R’s 4 & 5: REDEEMED REGRETS
Do I wish I’d had an agent all along? Yes and no. It’s nice not to share my royalties! Ha! But in the short weeks since signing with my new agent, I’ve enjoyed having a partner in the decision-making processes of my career. I look back on decisions and recognize mistakes an agent might have spared me, but I refuse to waste energy on regret. I’m so thankful my God is bigger than regrets, and He redeems the future with wisdom I learn from my past.
For unpublished authors, an agent is a champion—lifting, tugging, pulling, cheering you to the top of an editor’s stack of proposals. For published authors, an agent is a coach—guiding, calming, encouraging you in the midst of deadlines and deadlocks. For all of us, good agents offer their time and talents, steering us through the murky waters of an ever-changing publishing industry.
If you’re un-agented and saying, “Ruh-Roh,” RELAX, Scooby!
You’ve got a real-life God waiting for you to trust Him with your writing career. In His time, in His way, He’ll open and close the doors for you.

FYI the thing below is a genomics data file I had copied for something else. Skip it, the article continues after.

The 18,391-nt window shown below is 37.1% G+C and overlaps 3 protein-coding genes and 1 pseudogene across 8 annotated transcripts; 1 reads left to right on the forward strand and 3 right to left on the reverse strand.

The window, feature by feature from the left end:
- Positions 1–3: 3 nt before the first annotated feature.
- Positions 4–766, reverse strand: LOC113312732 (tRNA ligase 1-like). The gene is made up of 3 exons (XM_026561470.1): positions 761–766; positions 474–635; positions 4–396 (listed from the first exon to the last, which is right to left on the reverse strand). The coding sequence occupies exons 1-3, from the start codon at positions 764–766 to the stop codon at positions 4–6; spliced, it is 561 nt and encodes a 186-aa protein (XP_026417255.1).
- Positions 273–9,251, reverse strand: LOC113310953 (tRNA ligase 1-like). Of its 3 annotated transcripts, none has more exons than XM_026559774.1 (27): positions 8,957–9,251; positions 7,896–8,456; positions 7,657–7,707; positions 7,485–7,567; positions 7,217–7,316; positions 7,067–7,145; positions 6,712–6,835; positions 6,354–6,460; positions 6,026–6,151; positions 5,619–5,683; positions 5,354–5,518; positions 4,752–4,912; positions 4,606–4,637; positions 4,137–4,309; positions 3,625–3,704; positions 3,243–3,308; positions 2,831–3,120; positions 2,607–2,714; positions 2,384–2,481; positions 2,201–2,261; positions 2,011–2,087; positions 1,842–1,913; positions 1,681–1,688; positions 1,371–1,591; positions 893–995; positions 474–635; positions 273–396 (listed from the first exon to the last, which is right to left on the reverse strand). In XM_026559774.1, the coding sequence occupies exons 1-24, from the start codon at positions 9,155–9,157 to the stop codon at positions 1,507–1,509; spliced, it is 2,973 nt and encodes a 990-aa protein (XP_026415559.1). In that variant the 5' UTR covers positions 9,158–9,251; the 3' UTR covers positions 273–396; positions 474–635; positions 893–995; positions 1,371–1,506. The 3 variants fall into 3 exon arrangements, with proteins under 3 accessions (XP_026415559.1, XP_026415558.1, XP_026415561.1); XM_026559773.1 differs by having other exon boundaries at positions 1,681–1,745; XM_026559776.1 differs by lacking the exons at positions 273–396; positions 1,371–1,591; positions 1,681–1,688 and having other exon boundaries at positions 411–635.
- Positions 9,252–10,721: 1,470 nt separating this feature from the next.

If you’re interested in finding an agent, Rachelle Gardner’s blog has several relevant posts on the topic. One of the posts lists the 2012 Guide to Literary Agents. You can read the post here: http://www.rachellegardner.com/2011/09/the-2012-guide-to-literary-agents.
Do you have any questions for me about navigating the publishing world un-agented?
Mesu Andrews is an author and speaker who has devoted herself to passionate study of Scripture. Harnessing her deep love for God’s Word, Andrews brings the biblical world alive for her audiences.
Mesu and her husband, Roy, have two grown children and (Praise God!) a growing number of grandkids. They live in Washington, where Roy teaches at Multnomah University. They have a Rottweiler-pitbull named Bouzer who keeps Mesu company while she writes.
She’s published two books, Love Amid the Ashes and Love’s Sacred Song. Two more are scheduled for release with Revell in March of 2013 and 2014.